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I feel I have a pretty decent understanding of closures, how to use them, and when they can be useful. But what I don't understand is how they actually work behind the scenes in memory. Some example code:

public Action Counter()
    int count = 0;
    Action counter = () =>

    return counter;

Normally, if {count} was not captured by the closure, its lifecycle would be scoped to the Counter() method, and after it completes it would go away with the rest of the stack allocation for Counter(). What happens though when it is closured? Does the whole stack allocation for this call of Counter() stick around? Does it copy {count} to the heap? Does it never actually get allocated on the stack, but recognized by the compiler as being closured and therefore always lives on the heap?

For this particular question, I'm primarily interested in how this works in C#, but would not be opposed to comparisons against other languages that support closures.

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Great question. I am not sure, but yes, you can keep the stack frame around in C#. Generators use it all the time (thing LINQ for data structures) which rely on yield under the hood. Hopefully I am not off the mark. if I am, I will learn a great deal. –  Hamish Grubijan Dec 18 '09 at 14:53
yield turns the method into a separate class with a state machine. The stack itself isn't kept around, but the stack state is moved into class state in a compiler-generated class –  thecoop Dec 18 '09 at 14:55
@thecoop, do you have a link explaining this please? –  Hamish Grubijan Dec 18 '09 at 15:01
Sure, read this series if you want to understand how iterators are built: blogs.msdn.com/oldnewthing/archive/2008/08/12/8849519.aspx –  Eric Lippert Dec 18 '09 at 15:18
You absolutely CANNOT "keep the stack frame around". The stack frame is on the stack! How would we pop the stack if we were keeping it alive? –  Eric Lippert Dec 18 '09 at 15:19

3 Answers 3

up vote 23 down vote accepted

The compiler (as opposed to the runtime) creates another class/type. The function with your closure and any variables you closed over/hoisted/captured are re-written throughout your code as members of that class. A closure in .Net is implemented as one instance of this hidden class.

That means your count variable is a member of a different class entirely, and the lifetime of that class works like any other clr object; it's not eligible for garbage collection until it's no longer rooted. That means as long as you have a callable reference to the method it's not going anywhere.

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Inspect the code in question with Reflector to see an example of this –  Greg Dec 18 '09 at 14:54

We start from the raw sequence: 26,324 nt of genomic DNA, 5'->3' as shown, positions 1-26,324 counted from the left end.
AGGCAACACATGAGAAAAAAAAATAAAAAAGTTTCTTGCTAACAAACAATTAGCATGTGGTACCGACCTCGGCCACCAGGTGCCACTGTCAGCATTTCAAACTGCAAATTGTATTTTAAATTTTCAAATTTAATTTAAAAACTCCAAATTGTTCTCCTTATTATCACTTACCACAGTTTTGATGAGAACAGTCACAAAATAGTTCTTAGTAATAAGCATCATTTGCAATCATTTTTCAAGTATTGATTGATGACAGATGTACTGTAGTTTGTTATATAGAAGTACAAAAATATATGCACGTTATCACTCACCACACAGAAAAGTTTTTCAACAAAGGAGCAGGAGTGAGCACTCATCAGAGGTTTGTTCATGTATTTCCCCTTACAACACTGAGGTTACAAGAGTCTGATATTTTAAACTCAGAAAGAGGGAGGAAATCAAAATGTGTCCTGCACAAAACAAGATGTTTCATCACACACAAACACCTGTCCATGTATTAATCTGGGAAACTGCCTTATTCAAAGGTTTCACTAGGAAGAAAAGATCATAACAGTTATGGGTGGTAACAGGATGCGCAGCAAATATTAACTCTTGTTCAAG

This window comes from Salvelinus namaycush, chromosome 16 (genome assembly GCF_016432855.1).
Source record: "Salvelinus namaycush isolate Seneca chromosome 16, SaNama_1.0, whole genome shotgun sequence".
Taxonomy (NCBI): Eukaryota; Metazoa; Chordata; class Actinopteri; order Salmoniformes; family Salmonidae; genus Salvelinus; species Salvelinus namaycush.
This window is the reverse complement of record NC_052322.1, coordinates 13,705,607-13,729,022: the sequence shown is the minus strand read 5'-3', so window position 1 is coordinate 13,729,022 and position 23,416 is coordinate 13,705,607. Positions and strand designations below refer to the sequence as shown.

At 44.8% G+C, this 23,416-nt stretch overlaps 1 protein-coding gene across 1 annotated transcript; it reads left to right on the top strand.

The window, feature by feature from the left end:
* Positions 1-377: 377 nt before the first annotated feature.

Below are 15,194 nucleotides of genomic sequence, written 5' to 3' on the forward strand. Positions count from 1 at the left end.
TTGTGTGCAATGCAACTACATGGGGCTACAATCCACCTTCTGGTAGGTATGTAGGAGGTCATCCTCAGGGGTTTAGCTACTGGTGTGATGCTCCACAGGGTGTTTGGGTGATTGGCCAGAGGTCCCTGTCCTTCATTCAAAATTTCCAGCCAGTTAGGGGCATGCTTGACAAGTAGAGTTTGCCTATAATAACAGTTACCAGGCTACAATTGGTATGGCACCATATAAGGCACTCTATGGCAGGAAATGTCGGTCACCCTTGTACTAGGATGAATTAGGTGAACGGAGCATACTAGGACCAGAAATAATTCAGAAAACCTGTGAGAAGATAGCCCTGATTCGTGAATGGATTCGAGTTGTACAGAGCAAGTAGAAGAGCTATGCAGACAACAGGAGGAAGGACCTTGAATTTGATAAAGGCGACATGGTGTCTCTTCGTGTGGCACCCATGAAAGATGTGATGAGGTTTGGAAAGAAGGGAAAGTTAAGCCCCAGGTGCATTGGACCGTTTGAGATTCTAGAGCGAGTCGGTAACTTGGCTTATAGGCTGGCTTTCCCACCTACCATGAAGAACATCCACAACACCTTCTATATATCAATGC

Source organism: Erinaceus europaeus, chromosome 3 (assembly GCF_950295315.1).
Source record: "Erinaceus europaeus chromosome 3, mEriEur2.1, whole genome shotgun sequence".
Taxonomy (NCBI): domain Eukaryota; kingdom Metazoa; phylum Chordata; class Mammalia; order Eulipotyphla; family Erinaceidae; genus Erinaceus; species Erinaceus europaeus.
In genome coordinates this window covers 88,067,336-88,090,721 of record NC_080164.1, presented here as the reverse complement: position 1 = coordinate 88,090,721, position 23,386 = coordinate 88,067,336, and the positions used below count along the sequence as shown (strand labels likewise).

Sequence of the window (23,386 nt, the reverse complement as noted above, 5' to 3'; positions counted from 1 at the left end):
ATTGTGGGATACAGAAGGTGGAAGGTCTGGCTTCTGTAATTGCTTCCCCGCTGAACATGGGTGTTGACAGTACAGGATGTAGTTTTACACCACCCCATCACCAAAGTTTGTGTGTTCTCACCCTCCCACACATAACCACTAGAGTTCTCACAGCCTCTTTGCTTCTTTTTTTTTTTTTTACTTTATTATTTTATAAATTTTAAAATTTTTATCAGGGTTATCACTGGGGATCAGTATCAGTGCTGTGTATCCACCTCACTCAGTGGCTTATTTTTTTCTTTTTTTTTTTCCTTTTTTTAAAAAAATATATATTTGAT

...just look for the ugliest named class in your solution. –  Will Dec 18 '09 at 15:03
Does that mean a closure will result in a new heap allocation, even if the value being closured is a primitive? –  Matt Nov 11 '10 at 17:14
@Matt - I wouldn't call it 'new', because as far as the resulting code is concerned your primitive was always on the stack. The needed closure is created at the same time as whatever object that will use the closure is created. –  Joel Coehoorn Nov 11 '10 at 17:31
s/always on the stack/always on the heap/ –  Joel Coehoorn Nov 11 '10 at 21:37

Your third guess is correct. The compiler will generate code like this:

private class Locals
  public int count;
  public void Anonymous()

public Action Counter()
  Locals locals = new Locals();
  locals.count = 0;
  Action counter = new Action(locals.Anonymous);
  return counter;

Make sense?

Also, you asked for comparisons. VB and JScript both create closures in pretty much the same way.

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Why should we believe you? Oh that's right... –  ChaosPandion Dec 18 '09 at 15:44

Thanks @HenkHolterman. Since it was already explained by Eric, I added the link just to show what actual class the compiler generates for closure. I would like to add to that the creation of display classes by C# compiler can lead to memory leaks. For example inside a function there a int variable that is captured by a lambda expression and there another local variable that simply holds a reference to a large byte array. Compiler would create one display class instance which will hold the references to both the variables i.e. int and the byte array. But the byte array will not be garbage collected till the lambda is being referenced.

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